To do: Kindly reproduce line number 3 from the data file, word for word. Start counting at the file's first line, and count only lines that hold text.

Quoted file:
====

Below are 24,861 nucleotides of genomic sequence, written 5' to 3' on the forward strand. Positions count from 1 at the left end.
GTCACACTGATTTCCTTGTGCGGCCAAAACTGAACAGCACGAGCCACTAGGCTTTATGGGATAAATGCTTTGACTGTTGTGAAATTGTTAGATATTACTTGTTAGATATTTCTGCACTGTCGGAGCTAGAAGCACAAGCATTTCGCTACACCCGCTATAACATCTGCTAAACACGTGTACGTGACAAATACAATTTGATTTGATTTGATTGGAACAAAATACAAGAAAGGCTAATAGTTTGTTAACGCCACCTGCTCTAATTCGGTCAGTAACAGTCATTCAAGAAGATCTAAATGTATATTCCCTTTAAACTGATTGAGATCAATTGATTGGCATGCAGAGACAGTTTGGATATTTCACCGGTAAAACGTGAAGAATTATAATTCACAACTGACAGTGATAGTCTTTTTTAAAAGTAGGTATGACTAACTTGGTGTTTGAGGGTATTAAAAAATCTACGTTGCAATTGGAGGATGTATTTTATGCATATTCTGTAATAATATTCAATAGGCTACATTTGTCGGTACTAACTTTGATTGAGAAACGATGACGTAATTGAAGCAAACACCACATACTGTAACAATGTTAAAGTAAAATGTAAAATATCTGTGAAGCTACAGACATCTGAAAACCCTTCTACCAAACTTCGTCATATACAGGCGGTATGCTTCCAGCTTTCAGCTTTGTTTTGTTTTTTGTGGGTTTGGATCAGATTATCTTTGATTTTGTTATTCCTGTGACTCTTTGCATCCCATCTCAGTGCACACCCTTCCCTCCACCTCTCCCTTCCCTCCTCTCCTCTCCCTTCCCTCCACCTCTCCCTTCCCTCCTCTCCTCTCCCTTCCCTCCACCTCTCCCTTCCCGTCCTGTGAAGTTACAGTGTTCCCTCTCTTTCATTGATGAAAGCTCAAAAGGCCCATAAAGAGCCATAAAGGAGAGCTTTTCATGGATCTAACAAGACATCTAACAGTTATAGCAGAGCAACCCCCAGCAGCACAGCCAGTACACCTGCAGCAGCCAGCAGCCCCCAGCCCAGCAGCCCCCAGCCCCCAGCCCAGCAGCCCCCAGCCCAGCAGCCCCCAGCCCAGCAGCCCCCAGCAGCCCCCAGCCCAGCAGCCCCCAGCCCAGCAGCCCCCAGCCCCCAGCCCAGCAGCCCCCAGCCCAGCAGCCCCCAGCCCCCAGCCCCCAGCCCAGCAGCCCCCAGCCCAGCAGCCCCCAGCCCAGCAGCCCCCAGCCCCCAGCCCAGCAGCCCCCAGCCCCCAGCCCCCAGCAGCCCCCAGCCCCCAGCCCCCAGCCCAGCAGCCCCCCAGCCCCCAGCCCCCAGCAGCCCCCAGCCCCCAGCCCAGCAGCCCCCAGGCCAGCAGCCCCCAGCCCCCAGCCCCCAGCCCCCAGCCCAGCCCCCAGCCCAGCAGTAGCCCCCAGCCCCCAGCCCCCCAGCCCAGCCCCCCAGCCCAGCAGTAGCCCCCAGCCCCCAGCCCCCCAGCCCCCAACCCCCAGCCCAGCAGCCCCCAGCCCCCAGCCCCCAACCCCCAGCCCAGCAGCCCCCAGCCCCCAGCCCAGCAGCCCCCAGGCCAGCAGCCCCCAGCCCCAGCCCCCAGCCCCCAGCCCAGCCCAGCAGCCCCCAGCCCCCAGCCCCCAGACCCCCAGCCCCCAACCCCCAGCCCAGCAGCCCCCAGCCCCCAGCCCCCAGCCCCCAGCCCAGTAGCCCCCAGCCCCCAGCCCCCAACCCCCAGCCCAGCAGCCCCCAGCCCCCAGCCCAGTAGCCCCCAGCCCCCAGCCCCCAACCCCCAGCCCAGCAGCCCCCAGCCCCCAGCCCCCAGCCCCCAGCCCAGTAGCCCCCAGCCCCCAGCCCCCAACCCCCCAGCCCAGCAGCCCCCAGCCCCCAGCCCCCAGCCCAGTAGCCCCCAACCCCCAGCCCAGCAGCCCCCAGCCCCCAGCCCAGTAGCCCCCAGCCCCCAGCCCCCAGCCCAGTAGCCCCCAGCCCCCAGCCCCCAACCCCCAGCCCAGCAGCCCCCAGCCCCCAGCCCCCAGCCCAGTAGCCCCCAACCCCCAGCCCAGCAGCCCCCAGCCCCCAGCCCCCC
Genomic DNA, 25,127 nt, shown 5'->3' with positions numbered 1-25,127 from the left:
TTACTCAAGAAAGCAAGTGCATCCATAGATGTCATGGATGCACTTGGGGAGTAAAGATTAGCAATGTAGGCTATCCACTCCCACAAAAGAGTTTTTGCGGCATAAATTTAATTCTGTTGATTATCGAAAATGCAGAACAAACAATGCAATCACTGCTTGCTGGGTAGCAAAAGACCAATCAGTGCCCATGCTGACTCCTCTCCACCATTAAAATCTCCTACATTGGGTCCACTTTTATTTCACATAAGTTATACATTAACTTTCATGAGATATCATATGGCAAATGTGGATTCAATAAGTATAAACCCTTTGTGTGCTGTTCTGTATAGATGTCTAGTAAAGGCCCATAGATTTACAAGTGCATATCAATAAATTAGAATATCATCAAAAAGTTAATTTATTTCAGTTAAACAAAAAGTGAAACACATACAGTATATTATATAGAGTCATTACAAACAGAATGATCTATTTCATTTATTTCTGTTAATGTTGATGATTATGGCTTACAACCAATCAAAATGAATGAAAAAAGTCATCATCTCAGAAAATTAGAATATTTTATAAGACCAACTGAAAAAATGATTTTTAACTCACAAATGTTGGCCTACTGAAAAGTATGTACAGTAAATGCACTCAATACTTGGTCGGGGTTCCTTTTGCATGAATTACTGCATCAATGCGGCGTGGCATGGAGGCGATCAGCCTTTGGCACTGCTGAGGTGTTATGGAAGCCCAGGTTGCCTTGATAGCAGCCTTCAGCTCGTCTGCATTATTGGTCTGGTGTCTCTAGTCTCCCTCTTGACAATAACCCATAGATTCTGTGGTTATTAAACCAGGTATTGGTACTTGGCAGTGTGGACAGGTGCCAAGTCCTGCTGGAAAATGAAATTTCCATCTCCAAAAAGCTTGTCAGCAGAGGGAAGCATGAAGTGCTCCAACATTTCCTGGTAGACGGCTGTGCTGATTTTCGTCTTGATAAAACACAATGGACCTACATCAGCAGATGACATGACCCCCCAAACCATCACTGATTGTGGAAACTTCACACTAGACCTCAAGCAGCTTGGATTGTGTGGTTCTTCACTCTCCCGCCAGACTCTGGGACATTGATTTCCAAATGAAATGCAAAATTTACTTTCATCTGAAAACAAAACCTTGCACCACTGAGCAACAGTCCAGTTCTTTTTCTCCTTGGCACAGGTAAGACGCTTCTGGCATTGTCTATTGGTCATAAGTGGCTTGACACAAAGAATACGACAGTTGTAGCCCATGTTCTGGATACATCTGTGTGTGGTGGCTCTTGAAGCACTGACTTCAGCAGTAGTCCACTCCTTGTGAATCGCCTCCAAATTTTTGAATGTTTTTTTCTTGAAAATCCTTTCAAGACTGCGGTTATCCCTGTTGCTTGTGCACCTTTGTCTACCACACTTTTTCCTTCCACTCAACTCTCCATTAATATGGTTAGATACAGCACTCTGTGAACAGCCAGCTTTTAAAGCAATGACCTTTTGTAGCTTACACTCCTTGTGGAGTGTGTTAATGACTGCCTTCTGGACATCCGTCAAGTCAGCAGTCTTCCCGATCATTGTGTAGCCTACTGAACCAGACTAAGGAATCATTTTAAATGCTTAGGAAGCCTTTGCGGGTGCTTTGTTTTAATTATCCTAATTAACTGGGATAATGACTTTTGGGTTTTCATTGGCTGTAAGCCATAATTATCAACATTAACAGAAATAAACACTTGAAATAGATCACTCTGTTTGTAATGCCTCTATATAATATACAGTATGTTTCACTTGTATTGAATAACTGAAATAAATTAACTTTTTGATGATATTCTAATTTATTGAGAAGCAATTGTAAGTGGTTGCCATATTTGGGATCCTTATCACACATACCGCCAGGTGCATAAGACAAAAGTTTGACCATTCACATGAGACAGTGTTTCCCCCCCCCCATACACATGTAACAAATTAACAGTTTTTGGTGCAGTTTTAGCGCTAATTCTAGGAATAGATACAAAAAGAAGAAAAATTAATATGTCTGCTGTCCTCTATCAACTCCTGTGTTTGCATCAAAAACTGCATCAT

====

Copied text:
Genomic DNA, 25,127 nt, shown 5'->3' with positions numbered 1-25,127 from the left: